Over the years, the “drinking the KOOL-AID” expression has become a shorthand for cultish conformity. It’s a reference to the 1978 Jonestown tragedy in which people lost their lives after buying into a cult mentality.
Skepticism, the enemy of blind adherence, is a handy defense mechanism. It probably could have saved lives in Jonestown. And it’s an appropriate filter for thinking about how people will absorb the company mission.
Today’s millennial workforce (which was taught critical thinking before learning the alphabet) will reflexively scrutinize everything put in front of them. They were brought up to question authority. Regarding their feelings at work, a survey from Price Waterhouse company Strategy&, found that only 28% of all employees feel connected to their company’s purpose and more than half weren’t even “somewhat motivated,” passionate, or excited about their jobs.
Recent news stories about companies in which charismatic, but self-deluded leaders have brought employees (many with handsome stock incentives) dangerously close to marching off ethical cliffs with them, have further built up that cynicism muscle.
And in a 2021 study, 91% of millennials said they expect to change jobs every three years. That doesn’t sound like a generation betrothed to their company’s long-term plan. It suggests a more mercenary mindset.
All that brings us to a fittingly skeptical jumping off point to consider how to do an effective mission statement for a workforce that isn’t all that into commitment.
As a veteran of translating mission statements into communications, sometimes participating in task forces to create them, and occasionally authoring them, I’ve seen their value in creating a baby step toward a North star. When they reflect the true heart and soul of the company and its people, they’re useful.
One role of the mission statement is to get each of us thinking about the value of our actions, what we can accomplish collectively and individually. Collectively as colleagues working together, and individually in what each of us brings to the table and how the mission relates to our own personal values. (Because individuals don’t leave their personal values at the door.)
Obviously, a good mission statement requires vision, but equally important, it requires empathy and emotional intelligence. It must know its audience. That’s where skepticism becomes an empathetic impulse and why skepticism is our friend.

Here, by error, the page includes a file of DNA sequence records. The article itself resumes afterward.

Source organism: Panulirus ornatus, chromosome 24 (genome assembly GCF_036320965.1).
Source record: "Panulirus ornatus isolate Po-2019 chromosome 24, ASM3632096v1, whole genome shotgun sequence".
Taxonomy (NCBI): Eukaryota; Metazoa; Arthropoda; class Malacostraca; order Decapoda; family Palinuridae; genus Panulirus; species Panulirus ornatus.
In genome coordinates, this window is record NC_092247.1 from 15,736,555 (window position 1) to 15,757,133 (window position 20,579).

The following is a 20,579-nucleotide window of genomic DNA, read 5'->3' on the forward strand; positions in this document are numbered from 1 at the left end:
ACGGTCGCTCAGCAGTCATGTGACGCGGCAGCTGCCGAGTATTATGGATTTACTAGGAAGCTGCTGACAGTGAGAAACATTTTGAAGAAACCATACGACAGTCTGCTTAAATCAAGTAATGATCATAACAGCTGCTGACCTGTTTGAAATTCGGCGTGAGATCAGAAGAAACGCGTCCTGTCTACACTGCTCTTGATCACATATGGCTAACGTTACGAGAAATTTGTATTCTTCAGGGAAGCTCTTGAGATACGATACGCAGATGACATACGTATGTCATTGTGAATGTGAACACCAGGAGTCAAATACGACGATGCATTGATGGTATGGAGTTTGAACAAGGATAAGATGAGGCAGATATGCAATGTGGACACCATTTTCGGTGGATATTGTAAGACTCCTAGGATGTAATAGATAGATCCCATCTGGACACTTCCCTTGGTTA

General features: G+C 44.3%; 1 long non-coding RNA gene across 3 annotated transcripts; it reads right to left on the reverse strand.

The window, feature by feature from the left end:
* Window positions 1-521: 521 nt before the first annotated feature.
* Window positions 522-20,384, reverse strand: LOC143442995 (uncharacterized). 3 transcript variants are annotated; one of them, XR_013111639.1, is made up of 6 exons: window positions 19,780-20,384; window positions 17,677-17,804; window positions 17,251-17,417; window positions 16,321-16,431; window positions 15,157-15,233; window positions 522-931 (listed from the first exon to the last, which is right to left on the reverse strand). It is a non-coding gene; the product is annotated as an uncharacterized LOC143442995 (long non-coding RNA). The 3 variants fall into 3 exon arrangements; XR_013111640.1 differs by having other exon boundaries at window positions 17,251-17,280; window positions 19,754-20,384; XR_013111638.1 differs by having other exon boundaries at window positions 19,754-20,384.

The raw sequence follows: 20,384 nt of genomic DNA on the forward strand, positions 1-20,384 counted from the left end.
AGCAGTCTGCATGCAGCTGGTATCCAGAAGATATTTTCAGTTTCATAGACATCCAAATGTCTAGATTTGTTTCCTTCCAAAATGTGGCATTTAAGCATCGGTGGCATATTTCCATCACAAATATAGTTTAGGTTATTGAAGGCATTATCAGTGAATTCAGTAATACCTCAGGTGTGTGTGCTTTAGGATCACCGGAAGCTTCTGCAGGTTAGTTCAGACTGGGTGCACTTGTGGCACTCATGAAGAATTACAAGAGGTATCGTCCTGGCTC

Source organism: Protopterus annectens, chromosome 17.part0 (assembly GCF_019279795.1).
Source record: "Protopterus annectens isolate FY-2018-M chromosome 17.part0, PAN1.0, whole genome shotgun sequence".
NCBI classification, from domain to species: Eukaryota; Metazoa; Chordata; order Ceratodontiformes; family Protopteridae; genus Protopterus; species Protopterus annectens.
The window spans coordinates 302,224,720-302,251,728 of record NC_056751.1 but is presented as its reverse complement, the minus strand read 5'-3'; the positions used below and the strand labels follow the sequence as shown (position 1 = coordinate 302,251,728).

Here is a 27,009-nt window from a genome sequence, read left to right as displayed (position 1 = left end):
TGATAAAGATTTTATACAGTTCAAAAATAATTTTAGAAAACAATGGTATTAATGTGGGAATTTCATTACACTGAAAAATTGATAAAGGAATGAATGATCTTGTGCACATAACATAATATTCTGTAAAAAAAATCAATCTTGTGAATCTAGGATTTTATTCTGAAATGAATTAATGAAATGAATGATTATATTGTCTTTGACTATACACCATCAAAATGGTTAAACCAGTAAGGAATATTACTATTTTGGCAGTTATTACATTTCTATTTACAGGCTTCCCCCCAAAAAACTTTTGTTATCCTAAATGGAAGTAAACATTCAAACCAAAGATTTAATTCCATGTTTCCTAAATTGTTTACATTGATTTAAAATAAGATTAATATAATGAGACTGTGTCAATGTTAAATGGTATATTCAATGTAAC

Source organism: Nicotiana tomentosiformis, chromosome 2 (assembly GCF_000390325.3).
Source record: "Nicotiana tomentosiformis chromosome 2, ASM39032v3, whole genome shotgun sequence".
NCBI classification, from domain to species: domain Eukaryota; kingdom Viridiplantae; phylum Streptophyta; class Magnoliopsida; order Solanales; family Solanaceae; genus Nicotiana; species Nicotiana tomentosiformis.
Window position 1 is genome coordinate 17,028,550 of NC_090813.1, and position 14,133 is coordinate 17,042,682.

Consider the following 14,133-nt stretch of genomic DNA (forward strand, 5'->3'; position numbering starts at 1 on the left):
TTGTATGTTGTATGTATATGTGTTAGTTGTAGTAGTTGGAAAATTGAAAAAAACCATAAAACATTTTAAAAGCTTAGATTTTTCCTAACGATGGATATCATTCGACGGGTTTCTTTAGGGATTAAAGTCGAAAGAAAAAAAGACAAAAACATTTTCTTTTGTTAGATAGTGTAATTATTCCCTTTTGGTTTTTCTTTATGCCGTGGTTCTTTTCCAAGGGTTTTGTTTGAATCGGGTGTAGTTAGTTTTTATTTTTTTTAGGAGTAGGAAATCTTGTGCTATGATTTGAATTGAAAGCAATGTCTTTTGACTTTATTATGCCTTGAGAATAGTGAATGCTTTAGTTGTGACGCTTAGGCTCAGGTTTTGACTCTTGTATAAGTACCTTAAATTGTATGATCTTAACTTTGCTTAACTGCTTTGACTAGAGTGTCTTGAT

It should also be noted that they’re often written with the dual function of inspiring confidence in investors, adding yet another audience with another mindset to the challenges of writing one with clear purpose.
And all that said, the words of a mission statement alone are no substitute for the broader work required to nurture the seeds of productivity and satisfaction. The mission statement simply sets the table for further, more tangible actions needed to create shared ownership of a company’s purpose.
Because let’s not kid ourselves that a piece of inspirational copy, sitting there passively, is going to do anything but collect dust on your company’s About page. It’s just copy, co-authored by a corporate cult member with stock options, or maybe an outside brand consultant. And it’s probably a pretty corny piece of copy at that.
With all this healthy skepticism working against the mission statement, here are a few thought starters toward writing one that human beings of sound mind, living in our skeptical age can swallow. Feel free to add your own suggestion in the comments.
Finally, it must be said, despite our collective cynicism, most of us want to be part of solutions, a part of something bigger than ourselves. We want to work for companies that generate positive impact along with profit.
So maybe this is actually the perfect moment to ignite a sense of mission in people…respectfully and empathetically. And even democratically, by just encouraging us to ignite it in ourselves.